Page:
Imam Salih Ash-Shami, coming from a family of marja` people himself, decided to bring all of this together and try to resolve affairs. He made the numbers in Al-Bukhari and Muslim to match up and then introduced his own coding system that had the texts run in line with the fiqh books of the Hanbali School, which Al-Bukhari, Muslim and Abu Dawud were based upon in the very first place anyway.

Figure 3: The marja` and hadith scholar of Sham, Imam Salih Ash-Shami

Imam Salih Ash-Shami took Al-Bukhari and Muslim and combined them both together and then took the Ahadith in common and marked them. Those unique to each collection were marked and kept as so.

As for the hadith and notes that these two Imams put in the margins, these were included in the footnotes rather than having to be read in the commentaries.

Regarding this monumental task, Imam Salih Ash-Shami himself said, “I believe this is perhaps the first time this has been done regarding this matter.”

The Imam then went to the other collections and set about putting together a proper number sequence in addition to the fact that he used the same meticulous nature he did on Al-Jami`. He spoke of his beginning this monumental task here and it really deserves an amazing consideration.

So far the Imam has completed the task of proper organisation for the Hadith Majlis in the School on more than 10 hadith books. This is a monumental task and may ultimately have to be shared between him and his brother (in the Fiqh Majlis) on account of the advanced age.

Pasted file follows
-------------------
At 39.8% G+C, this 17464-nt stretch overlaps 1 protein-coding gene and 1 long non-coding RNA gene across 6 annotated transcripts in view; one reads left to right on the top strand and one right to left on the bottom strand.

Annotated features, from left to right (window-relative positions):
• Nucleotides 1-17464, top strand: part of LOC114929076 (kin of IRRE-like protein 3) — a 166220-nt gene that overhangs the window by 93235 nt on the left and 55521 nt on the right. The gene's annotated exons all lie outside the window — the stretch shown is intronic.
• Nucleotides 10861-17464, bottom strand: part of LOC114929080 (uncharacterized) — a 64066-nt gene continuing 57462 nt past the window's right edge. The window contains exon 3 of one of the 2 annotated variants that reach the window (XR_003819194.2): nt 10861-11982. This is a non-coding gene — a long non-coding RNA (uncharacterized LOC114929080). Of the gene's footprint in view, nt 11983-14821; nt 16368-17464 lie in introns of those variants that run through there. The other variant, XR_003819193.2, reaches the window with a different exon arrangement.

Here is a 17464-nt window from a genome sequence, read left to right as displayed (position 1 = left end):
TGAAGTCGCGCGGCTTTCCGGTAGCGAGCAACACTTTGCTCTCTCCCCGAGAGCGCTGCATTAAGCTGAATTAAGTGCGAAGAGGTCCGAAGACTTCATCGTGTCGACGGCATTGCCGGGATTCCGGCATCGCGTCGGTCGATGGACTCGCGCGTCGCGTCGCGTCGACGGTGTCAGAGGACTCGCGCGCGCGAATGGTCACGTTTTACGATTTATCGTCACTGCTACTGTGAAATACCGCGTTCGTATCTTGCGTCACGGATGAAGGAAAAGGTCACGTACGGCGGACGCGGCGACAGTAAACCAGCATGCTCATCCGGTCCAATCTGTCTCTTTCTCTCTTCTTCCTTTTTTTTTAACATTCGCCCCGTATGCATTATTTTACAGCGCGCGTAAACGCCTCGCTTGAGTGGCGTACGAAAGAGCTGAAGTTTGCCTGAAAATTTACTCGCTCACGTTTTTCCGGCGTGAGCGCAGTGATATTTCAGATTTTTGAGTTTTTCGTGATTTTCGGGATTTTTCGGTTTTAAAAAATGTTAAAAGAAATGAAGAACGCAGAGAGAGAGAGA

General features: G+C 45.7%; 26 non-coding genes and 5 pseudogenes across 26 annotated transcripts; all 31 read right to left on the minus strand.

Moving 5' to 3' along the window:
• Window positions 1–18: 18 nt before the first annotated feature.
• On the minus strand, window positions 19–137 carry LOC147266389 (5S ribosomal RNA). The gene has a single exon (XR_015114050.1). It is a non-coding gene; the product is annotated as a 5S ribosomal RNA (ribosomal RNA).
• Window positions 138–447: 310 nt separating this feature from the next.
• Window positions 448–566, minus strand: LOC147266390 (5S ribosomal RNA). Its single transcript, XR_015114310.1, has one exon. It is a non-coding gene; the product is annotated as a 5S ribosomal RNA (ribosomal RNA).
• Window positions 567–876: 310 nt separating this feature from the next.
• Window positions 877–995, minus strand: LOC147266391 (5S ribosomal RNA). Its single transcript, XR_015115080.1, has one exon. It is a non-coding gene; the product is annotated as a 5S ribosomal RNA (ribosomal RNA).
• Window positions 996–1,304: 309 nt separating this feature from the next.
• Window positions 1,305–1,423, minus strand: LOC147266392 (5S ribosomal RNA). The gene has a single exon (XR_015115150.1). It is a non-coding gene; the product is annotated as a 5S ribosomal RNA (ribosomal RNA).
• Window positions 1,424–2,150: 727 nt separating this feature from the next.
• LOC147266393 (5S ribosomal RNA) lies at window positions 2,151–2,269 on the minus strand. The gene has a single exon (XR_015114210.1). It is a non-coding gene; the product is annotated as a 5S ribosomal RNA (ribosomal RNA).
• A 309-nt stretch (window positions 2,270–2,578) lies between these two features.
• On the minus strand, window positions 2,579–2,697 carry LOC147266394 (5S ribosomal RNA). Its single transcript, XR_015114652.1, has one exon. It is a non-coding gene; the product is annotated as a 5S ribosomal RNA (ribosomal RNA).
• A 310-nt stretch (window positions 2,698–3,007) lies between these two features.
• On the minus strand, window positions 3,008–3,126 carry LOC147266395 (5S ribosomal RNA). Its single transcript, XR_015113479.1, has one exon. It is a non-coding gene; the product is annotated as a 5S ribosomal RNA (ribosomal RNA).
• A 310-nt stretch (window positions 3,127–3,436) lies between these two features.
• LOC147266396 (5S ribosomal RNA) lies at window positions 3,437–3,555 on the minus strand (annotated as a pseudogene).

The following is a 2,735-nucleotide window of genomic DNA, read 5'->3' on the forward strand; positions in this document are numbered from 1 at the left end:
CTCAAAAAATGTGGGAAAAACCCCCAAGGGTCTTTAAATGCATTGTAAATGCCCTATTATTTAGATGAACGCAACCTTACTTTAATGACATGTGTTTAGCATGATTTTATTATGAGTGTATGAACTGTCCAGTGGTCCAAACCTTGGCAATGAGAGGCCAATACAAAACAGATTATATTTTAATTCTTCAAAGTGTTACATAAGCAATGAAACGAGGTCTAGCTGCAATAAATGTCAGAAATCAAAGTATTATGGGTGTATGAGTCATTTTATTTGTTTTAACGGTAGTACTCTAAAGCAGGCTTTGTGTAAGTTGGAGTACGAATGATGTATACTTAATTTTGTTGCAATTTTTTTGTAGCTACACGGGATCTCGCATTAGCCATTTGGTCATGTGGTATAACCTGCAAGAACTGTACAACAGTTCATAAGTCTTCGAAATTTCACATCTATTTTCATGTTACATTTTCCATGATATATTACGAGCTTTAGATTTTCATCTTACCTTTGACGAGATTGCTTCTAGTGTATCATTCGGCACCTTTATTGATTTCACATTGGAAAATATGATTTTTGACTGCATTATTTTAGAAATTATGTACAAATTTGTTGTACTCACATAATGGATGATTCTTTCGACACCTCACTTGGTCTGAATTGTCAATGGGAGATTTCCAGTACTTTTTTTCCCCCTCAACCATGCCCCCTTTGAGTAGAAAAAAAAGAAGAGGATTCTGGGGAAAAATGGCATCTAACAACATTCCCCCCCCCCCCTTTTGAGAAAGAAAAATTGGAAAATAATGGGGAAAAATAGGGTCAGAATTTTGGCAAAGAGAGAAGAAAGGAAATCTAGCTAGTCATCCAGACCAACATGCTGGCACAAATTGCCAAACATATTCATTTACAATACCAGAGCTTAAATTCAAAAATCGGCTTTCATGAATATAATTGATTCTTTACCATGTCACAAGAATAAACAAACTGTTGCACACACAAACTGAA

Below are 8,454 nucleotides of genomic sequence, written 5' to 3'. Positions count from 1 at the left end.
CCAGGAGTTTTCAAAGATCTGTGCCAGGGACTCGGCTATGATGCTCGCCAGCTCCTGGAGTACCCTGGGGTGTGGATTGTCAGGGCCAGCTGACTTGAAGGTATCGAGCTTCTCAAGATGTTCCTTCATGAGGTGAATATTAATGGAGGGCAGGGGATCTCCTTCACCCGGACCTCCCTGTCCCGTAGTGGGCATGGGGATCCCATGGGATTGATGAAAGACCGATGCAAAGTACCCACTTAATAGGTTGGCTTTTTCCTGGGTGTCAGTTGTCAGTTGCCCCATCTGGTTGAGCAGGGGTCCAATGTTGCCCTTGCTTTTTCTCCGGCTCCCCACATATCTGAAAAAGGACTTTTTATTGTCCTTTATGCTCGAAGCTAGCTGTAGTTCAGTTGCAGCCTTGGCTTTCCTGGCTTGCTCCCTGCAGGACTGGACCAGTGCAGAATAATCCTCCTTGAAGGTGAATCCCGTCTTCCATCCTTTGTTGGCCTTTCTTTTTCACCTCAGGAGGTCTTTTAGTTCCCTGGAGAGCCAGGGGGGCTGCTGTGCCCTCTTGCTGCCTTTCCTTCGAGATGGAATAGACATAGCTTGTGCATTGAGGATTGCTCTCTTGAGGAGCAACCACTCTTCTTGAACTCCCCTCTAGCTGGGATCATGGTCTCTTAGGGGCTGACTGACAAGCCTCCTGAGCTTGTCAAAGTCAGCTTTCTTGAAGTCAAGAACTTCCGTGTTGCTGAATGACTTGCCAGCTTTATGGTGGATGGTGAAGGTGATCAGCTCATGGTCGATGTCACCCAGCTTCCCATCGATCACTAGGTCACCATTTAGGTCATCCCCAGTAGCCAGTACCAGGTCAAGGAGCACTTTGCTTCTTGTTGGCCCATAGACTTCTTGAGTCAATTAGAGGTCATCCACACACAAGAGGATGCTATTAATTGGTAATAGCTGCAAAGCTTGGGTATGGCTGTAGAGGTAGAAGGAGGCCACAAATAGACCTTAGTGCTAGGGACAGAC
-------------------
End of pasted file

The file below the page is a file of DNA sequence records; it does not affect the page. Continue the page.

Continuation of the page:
What Al-Jami` Bain As-Sahihain accomplishes

(1) It joins between both collections and presents an easy enumeration and tracking system. Those that have studied the school of Imam Ahmad in any real detail will find this fine and a good organiser.

(2) If one has ever memorised hadith before, this will help with the task and the Imam has put it on golden paper for just this task.

(3) The text has few comments from the print house and intrusive notes. Too many print houses feel they must inject their ideology and useless fancy into the work. This has had very little discussion or presentation by the house.

(4) This is an inside look at how the marja` people organise and grasp hadith from a scholar of the highest level and probably the largest living authority on the topic.

(5) The reference section in the back forces people who are students to look for narrators and filters out time wasters and cheaters who aren’t truly appreciating the radiance of the work.

As said previously Imam Ash-Shami organised this text according to the books of the school of Imam Ahmad and then made 9 units with fresh headings for the chapters.